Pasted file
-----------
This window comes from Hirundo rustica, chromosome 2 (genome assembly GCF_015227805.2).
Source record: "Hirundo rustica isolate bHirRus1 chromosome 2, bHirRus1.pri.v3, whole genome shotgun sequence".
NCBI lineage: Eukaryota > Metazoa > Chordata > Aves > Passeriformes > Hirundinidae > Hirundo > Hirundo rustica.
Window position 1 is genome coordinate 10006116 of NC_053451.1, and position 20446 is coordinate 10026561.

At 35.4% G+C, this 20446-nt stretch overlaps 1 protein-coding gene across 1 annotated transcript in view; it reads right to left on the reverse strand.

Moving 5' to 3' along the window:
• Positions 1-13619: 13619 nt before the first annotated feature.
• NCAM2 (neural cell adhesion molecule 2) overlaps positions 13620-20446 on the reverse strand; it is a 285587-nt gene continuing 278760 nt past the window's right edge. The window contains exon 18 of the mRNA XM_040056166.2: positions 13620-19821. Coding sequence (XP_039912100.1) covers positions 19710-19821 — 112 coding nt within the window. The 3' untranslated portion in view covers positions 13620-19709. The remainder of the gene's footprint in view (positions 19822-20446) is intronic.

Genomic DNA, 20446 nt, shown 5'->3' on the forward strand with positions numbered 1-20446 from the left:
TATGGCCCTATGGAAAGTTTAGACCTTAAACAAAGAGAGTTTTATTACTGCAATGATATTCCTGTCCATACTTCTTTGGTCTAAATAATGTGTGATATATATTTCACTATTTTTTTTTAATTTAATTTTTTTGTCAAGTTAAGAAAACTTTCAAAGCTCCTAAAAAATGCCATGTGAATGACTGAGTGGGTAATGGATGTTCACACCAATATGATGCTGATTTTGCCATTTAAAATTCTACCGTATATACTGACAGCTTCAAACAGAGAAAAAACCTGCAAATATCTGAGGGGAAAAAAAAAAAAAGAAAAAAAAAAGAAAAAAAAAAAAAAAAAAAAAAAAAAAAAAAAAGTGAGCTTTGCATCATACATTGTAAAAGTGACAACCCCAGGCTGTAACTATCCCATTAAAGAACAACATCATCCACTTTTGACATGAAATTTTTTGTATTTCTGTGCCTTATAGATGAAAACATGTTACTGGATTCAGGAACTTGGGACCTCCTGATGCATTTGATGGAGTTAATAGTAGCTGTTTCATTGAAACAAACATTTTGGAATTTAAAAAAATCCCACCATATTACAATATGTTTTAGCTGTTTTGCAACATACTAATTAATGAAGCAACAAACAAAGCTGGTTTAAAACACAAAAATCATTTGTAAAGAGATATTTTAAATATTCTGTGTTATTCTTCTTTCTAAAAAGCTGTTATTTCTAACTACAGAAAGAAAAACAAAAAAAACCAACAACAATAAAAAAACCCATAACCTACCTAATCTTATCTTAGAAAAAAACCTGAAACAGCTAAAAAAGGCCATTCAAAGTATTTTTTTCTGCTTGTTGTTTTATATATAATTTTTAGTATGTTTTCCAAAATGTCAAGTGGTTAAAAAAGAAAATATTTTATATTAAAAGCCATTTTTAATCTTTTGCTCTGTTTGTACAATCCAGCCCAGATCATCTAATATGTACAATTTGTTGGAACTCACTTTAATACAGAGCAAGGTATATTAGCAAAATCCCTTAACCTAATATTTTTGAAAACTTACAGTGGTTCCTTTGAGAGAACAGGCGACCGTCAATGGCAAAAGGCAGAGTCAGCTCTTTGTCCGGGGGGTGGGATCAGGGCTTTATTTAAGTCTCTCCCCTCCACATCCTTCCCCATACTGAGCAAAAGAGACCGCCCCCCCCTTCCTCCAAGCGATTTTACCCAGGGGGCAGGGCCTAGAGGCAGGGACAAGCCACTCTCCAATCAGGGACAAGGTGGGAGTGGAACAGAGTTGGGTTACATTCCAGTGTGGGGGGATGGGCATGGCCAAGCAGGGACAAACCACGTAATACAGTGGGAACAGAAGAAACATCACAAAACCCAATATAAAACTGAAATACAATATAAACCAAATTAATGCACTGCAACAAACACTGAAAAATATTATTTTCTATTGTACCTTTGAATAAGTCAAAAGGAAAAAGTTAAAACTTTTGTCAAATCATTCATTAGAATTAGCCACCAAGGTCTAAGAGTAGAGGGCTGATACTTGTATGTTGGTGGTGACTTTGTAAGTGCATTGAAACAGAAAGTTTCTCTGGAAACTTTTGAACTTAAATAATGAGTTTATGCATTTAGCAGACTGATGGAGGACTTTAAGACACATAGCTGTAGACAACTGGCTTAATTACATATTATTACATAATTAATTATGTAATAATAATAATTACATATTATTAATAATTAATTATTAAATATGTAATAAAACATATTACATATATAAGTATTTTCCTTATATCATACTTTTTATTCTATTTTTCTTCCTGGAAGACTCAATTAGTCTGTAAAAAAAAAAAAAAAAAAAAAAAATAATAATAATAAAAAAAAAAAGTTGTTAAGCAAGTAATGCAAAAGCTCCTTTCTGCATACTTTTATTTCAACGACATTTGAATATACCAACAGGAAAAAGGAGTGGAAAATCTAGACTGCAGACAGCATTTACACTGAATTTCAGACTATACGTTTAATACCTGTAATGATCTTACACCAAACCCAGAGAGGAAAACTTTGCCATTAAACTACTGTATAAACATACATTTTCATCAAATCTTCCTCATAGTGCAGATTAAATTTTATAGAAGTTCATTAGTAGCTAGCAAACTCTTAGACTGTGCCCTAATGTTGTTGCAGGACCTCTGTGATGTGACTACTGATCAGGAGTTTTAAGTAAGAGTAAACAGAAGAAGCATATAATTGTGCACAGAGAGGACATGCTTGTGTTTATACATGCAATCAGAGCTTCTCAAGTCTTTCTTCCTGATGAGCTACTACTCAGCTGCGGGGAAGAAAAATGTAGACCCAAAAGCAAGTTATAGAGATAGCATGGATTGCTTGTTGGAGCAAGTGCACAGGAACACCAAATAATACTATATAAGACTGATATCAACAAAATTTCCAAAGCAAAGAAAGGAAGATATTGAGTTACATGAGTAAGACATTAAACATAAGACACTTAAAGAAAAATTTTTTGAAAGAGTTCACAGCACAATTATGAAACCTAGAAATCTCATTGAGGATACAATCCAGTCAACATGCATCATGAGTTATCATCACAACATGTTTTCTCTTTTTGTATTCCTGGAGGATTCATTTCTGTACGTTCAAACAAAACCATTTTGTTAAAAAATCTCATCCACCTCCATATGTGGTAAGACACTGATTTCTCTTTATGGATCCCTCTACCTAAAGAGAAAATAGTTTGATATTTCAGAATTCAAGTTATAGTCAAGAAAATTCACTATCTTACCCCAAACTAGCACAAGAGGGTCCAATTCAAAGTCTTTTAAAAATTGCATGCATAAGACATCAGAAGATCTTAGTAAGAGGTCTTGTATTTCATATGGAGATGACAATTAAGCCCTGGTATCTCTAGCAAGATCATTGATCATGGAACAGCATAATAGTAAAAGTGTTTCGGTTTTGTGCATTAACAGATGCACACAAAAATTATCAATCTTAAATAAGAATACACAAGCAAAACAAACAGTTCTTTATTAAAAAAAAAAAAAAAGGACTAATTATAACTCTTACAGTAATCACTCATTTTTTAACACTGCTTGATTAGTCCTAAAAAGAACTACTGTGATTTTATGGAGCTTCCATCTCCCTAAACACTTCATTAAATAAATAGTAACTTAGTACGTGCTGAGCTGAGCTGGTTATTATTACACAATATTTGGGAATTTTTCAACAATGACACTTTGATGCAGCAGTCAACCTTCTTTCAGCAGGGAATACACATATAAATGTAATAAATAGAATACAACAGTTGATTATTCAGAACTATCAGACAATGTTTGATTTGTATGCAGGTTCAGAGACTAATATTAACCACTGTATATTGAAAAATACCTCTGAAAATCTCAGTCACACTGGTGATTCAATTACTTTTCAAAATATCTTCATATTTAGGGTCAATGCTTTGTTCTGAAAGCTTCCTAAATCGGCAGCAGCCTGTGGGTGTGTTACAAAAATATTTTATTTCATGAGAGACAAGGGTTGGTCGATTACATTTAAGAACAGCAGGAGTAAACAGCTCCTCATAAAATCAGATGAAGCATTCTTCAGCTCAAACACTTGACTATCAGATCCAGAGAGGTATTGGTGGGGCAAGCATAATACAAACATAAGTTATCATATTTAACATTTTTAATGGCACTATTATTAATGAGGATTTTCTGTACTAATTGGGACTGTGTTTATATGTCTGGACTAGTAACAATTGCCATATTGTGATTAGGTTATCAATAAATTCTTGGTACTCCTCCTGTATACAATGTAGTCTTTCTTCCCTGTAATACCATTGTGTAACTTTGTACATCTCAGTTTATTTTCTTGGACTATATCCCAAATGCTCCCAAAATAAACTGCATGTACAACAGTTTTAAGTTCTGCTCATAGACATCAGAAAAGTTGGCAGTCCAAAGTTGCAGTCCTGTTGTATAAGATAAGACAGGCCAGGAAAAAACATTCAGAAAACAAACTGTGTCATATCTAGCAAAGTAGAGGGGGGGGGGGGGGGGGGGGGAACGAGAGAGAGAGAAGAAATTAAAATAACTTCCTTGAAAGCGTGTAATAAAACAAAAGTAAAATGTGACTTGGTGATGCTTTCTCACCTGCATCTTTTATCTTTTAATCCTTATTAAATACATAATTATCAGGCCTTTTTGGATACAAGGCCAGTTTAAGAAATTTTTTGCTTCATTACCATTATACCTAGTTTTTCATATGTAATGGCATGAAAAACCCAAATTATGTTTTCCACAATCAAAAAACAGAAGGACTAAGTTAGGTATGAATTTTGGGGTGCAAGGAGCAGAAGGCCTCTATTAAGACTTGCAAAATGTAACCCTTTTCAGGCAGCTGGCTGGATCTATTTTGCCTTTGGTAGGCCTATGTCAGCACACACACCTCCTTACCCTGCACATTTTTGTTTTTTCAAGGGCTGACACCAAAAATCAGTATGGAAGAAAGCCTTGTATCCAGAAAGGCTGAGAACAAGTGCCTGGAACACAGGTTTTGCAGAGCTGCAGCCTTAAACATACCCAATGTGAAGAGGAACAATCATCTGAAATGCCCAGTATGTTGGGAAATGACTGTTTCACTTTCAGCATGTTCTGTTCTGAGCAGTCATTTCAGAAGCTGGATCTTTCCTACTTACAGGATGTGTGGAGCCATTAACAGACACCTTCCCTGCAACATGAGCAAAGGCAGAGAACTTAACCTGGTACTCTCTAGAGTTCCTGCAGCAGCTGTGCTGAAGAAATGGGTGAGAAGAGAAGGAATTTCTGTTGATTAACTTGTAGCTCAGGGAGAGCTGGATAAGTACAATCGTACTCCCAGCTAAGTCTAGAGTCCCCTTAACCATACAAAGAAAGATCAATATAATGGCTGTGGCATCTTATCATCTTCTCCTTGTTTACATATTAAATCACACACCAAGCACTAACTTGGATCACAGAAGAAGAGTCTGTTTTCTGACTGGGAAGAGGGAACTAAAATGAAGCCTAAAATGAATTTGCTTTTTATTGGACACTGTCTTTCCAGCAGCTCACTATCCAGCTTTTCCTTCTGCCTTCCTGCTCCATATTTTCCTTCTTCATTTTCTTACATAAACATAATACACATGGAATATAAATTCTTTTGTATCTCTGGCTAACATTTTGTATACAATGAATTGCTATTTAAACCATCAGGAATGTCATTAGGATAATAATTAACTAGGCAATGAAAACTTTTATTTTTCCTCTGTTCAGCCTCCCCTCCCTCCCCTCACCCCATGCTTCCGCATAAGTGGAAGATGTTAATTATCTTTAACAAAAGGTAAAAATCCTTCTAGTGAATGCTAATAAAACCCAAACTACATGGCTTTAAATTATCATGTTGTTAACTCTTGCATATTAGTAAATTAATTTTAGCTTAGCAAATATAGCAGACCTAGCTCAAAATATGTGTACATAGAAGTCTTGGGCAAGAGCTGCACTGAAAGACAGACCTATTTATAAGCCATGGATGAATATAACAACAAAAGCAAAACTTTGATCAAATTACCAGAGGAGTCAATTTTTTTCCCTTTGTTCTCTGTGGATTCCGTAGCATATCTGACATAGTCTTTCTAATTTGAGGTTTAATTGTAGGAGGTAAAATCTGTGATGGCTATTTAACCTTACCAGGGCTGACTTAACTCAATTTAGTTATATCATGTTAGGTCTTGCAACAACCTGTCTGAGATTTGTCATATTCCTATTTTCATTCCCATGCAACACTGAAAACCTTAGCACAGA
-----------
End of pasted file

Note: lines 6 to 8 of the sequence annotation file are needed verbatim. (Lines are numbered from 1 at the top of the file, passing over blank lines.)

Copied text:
Moving 5' to 3' along the window:
• Positions 1-13619: 13619 nt before the first annotated feature.
• NCAM2 (neural cell adhesion molecule 2) overlaps positions 13620-20446 on the reverse strand; it is a 285587-nt gene continuing 278760 nt past the window's right edge. The window contains exon 18 of the mRNA XM_040056166.2: positions 13620-19821. Coding sequence (XP_039912100.1) covers positions 19710-19821 — 112 coding nt within the window. The 3' untranslated portion in view covers positions 13620-19709. The remainder of the gene's footprint in view (positions 19822-20446) is intronic.